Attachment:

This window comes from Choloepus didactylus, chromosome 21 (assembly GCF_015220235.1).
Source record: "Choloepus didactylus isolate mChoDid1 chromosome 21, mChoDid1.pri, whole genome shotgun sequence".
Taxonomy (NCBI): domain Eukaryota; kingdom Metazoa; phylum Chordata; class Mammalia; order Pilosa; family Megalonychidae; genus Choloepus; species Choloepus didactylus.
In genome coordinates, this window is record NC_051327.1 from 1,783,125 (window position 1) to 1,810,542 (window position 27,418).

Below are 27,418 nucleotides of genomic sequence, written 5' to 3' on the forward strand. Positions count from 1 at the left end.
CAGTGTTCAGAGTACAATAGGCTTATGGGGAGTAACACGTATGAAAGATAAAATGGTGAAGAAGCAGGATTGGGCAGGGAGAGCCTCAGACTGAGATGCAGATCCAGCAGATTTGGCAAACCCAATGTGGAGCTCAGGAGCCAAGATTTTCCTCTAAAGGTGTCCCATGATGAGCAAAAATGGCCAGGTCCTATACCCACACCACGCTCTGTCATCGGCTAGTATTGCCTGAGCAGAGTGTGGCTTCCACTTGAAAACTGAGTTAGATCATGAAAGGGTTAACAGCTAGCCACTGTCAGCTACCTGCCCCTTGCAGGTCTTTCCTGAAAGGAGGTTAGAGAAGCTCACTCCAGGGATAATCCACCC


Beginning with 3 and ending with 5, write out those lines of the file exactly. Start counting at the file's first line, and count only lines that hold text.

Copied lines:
Taxonomy (NCBI): domain Eukaryota; kingdom Metazoa; phylum Chordata; class Mammalia; order Pilosa; family Megalonychidae; genus Choloepus; species Choloepus didactylus.
In genome coordinates, this window is record NC_051327.1 from 1,783,125 (window position 1) to 1,810,542 (window position 27,418).

Below are 27,418 nucleotides of genomic sequence, written 5' to 3' on the forward strand. Positions count from 1 at the left end.